Congressional candidate talks bikes
I ran into District 8 Republican congressional candidate Jonathan Paton at a coffee shop and asked if I could speak to him about his stance on bicycles and infrastructure funding. Paton is running against Democratic incumbent Gabrielle Giffords. Below are excerpts from our conversation.
Paton said he worked with the Pima County Attorney’s office to try to craft legislation that would increase penalties for divers found to be negligent in injuring a cyclist.
“I was really concerned by the fact that Tucson has a growing bicycling community and I felt that like there is an adversarial relationship that happens between motorists and cyclists. The penalty for actually being negligent as it relates to a bicycle crash is minimal in this state.
I felt like it should be a lot greater. I talked to the Pima County Attorney’s office to try to come up with a bill that would at least provide some accountability for doing some of the horrible things on our roads.”
Paton said the legislation never got off the ground.
He was also a supporter of protecting Fantasy Island.
“The second thing that is really important to me is Fantasy Island which was in my district and still is in the district that I am running in now.
It has been slated for development and I have tried to protect it. We sent a resolution to the governor that was fought by the state land department basically saying we wanted to protect Fantasy Island.”
Paton hadn’t heard of Ray LaHood’s comment about bicycling and walking being equal to driving when it comes to transportation funding but said transportation policy should be handled on a local level rather than federal level.
“I’ve always looked more on the local level about city planning and that kind of thing. I am kind of a states rights guy because it needs to be handled in the states.
We are trying to conserve energy and get Americans to get out of their cars and get on bicycles and I think that whatever we can do to get local people to plan is good.
On a philosophical basis I think the the federal government is in the state’s business too much. I think it has to happen on a local level.
My belief about transportation funding and most funding from the federal government — wherever possible — I think they should give the money to the states. And you and other people in the community should tell the states, ‘Hey this is how we think the money should be spent.’ The federal government, I don’t believe, should dictate to the state that they should have more roads for cars or more lanes for bikes.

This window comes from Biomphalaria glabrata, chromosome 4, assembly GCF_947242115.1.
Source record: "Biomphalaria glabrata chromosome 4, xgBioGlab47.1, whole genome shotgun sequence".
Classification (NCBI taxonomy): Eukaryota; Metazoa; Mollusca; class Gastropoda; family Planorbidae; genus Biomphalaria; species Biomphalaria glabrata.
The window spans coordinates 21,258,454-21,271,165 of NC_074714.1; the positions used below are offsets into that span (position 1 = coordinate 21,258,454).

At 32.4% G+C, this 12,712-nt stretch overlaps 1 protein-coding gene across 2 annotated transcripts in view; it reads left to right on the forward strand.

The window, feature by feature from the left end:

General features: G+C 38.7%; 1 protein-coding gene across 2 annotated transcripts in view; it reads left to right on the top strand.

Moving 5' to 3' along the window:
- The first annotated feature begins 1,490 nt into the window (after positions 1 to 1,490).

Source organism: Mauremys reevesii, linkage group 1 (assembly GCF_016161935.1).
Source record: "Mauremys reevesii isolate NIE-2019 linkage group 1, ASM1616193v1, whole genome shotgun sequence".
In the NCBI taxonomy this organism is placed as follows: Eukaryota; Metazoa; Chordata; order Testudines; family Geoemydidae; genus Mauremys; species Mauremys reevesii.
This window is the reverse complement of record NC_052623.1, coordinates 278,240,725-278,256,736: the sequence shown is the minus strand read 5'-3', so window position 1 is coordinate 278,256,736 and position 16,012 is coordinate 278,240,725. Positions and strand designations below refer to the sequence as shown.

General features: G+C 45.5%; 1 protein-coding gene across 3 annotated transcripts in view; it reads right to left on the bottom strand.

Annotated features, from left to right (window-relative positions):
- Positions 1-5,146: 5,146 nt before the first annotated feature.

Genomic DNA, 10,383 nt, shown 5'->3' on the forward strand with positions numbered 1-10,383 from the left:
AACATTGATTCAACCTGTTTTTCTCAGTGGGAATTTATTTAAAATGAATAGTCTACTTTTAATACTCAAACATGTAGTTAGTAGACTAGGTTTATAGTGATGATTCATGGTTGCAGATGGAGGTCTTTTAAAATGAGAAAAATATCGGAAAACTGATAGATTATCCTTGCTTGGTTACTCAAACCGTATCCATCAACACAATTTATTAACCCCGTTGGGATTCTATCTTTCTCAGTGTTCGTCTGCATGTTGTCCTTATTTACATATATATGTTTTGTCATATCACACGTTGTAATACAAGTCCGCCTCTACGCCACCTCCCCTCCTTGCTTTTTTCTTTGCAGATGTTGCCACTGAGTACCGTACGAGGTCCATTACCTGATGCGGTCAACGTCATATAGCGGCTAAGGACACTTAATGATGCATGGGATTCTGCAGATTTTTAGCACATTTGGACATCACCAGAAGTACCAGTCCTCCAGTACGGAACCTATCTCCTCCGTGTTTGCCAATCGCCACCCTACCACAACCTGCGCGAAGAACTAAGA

The reason why is, you ran into me running for congress here in this coffee shop, but the fact of the matter, the people who are at your state legislature are going to be more accessible.
I think the more they try to tell us how to spend the money, whether it sometimes benefits you or sometimes it doesn’t, I think it is a bad thing.”
Paton said he likes to ride his mountain bike, but hasn’t gotten to do it as much since he started the campaign.
“I ride a lot over at the loop at Saguaro National Monument on the eastside. But then I try to go on Fantasy Island. Obviously I am not riding as much as I used to. I’ve gained weight since I started this campaign.
I like it because it is easy on my knees compared to running. I have to stay in shape for the army. I would love nothing more this afternoon instead of having to go to an event, to go do the loop.
Paton said he believed cycling could be a viable form of transportation and said that Americans could use the exercise bikes provide.
Americans are too fat. I think if they rode more and walked more they wouldn’t be as fat.
Here is why I say that. I served in Iraq and I lost a ton of weight and the main reason is, I had to walk everywhere I went. I did finally get a bike, but I walked everywhere.
I lived overseas and studied at the University of Munich — same deal — I had to walk everywhere or take the subway and I lost a bunch of weight.
I think that we eat too much, we do too little as a society.
What is fascinating is the numbers from a military readiness perspective. Most of the kids going into the services can’t pass the PT test. They have to setup a special fat camp just prior to that to get people so they can actually start basic training.
That is a national security issue if you think about it and it is primarily because we drive everywhere. I am as guilty anybody else. Of course I have a district where I put 20,000 miles on my car in my first campaign. That is why I envy the people here in 28. They have a small compact district. They can pedal wherever they want. I don’t have the luxury.
I’ll attempt to speak with representative Gabrielle Giffords about her stance on cycling before the election. Check out the bills Paton sponsored while he was in the Arizona House of Representatives.